Europe on Thursday sought to buy time amid costly squabbling over a second bailout for Greece as Athens fought to stave off a bankruptcy that would place huge strain on the euro.
French President Nicolas Sarkozy said Europe "must leave behind national quarrels to rediscover our sense of a common destiny," on the eve of crunch talks with German Chancellor Angela Merkel aimed at finding a way to share the bailout burden between taxpayers and private sector banks.
"What we need more than anything today is unity," Sarkozy said. "Without the euro, there is no Europe and without Europe there is no possible peace and stability. We have no right to damage the euro."
His rallying cry came as embattled Prime Minister George Papandreou attempted to form a new unity government in Athens and as the clock ran down ahead of a European Union summit in Brussels next week which was meant to sign off on a second debt bailout accord.
Deeply divided over how to bring on board the private sector after a breakdown in talks among finance ministers this week in Brussels, the EU's economic affairs commissioner Olli Rehn pointed to a short-term fix.
Rehn said that backers from the 17-nation eurozone should agree at 11th-hour talks in Luxembourg on Sunday and Monday to provide Greece with their 8.7-billion-euro share of a 12-billion-euro fifth tranche of loans due to Athens under last year's 110-billion-euro bailout.
He said he expected the 3.3-billion-euro portion due from the IMF, which has been in doubt following an expert review of Greek economic reforms and awaiting political approval in Athens, to follow.
In Washington, the International Monetary Fund said it could renew its support provided reforms and additional austerity measures agreed with the Greek government get through the country's parliament.
With Greek bond yields still rising on Thursday following massive protests on the streets of Athens, Rehn also urged European decision-makers to put aside their differences "at this critical juncture."
But he stressed that commitments as to the scale and scope of the second Greek rescue package -- tipped to be almost as big as the first -- could be thrashed out later, at a eurozone meeting on July 11.
In that event, "the funding of the Greek sovereign debt can now be ensured until September, while we take the decisions for the medium-term, beyond September, in July," Rehn stressed.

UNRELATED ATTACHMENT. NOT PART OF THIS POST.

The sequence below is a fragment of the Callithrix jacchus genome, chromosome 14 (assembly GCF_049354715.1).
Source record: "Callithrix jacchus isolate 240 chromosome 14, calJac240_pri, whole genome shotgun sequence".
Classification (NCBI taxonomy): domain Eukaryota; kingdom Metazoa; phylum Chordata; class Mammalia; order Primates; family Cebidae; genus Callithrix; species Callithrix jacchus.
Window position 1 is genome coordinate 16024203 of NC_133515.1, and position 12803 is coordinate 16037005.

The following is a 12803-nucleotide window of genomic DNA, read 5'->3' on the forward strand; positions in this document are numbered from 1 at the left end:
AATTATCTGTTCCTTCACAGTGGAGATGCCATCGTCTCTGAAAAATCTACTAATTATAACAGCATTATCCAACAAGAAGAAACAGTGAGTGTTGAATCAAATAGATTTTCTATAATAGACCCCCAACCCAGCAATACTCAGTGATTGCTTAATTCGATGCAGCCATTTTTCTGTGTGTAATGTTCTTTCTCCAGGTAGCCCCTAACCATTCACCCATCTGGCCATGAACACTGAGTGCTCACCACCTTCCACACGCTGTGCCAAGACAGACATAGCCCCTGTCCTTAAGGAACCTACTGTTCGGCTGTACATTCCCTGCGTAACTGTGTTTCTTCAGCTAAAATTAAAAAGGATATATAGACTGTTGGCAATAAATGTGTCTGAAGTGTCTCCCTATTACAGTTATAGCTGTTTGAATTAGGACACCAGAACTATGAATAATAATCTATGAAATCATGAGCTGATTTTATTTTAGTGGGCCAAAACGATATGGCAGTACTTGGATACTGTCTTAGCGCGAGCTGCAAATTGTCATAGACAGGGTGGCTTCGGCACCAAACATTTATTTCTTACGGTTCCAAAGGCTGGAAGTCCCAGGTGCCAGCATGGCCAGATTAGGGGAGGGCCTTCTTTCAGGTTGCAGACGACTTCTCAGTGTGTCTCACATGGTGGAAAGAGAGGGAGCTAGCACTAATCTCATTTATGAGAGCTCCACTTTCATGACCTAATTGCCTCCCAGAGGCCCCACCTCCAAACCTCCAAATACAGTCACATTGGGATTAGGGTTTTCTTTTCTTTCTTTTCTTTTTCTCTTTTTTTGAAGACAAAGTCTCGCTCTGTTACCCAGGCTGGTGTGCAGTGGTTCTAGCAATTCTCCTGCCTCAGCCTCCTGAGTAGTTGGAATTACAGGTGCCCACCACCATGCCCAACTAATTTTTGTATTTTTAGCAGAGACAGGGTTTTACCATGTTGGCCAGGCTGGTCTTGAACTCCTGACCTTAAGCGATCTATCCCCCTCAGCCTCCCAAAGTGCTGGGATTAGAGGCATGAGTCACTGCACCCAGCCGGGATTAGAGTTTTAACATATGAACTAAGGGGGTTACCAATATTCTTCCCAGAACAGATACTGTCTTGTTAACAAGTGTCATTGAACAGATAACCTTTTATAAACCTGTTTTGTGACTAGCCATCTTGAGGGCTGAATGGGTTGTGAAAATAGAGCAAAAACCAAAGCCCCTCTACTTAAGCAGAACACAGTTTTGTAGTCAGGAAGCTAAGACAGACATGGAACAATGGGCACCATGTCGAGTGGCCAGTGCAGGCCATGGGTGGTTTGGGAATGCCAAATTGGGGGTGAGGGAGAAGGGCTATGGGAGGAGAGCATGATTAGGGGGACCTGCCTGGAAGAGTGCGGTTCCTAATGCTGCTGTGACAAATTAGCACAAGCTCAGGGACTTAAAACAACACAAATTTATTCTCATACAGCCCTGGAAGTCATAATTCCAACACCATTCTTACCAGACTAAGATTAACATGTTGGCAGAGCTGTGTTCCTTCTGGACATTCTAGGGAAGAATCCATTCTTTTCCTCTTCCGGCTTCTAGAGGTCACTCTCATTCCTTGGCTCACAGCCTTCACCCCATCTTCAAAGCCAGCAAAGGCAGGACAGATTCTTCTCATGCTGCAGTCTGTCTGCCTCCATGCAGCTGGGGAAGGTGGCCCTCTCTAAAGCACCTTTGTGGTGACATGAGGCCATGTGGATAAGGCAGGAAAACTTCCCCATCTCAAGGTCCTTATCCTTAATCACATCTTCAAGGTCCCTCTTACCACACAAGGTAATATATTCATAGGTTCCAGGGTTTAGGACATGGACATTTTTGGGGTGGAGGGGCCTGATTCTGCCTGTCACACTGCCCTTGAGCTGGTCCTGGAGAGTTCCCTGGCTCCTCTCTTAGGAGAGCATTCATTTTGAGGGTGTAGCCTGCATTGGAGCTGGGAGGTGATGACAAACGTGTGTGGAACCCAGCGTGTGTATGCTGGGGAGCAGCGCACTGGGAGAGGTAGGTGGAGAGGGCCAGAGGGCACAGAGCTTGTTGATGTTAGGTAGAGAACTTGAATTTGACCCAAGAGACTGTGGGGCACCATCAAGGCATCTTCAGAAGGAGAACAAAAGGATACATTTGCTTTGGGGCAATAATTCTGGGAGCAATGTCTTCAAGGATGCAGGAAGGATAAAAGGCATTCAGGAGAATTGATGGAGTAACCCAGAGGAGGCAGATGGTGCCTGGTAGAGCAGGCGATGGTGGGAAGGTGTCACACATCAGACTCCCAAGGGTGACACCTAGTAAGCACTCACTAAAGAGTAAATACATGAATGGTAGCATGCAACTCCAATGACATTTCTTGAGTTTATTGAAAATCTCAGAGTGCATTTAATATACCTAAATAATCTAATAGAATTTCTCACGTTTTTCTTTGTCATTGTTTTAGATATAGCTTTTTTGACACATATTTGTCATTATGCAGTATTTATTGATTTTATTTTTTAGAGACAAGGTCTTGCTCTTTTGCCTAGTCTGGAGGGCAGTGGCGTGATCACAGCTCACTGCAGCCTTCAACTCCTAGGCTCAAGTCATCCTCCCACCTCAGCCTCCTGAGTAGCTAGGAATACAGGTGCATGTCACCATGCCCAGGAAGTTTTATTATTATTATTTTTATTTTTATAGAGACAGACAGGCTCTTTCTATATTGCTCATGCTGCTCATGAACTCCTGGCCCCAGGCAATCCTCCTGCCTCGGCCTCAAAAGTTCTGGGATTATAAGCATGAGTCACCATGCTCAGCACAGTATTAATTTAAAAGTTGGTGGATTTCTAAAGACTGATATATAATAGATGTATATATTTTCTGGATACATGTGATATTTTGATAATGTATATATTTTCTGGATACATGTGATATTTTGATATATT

An EU diplomatic source told AFP that the fine detail of that medium-term financing deal could actually wait until September.
That outcome could mean a breakthrough in the current stalemate over how to nudge banks, pension funds and insurers into restructuring their existing debt exposure to Greece over a longer timeframe.
Merkel heads a group of blue-chip eurozone economies bent on pressing private investors to contribute up to a third of the second rescue package by accepting later repayment on the Greek bonds they hold.
Sarkozy on the other hand backs the European Central Bank (ECB) and the European Commission, which want the private sector to contribute on a "voluntary" basis to a second bailout, hoping thereby to avoid any action which the key credit ratings agencies would deem to be tantamount to a default.
Rehn said the new phased approach "will avoid the default scenario" but warned that responsibility also fell on the shoulders of the Greek authorities and its political leaders.
"We expect the Greek parliament to endorse the economic reform programme as agreed by the end of June," he said, referring to more public sector cuts, increased taxes and a vast swathe of state sell-offs.
After months trying to come up with a "comprehensive solution" for the June 23-24 summit, finding a way to manage Greece's 350-billion-euro debt mountain has taken on sudden urgency as the government in Athens faces meltdown.
Defections by governing party lawmakers have seen it teeter on the brink of collapse as tens of thousands of protesters mount vigils, sometimes violent, opposing the additional austerity measures demanded by the international community in exchange for further help.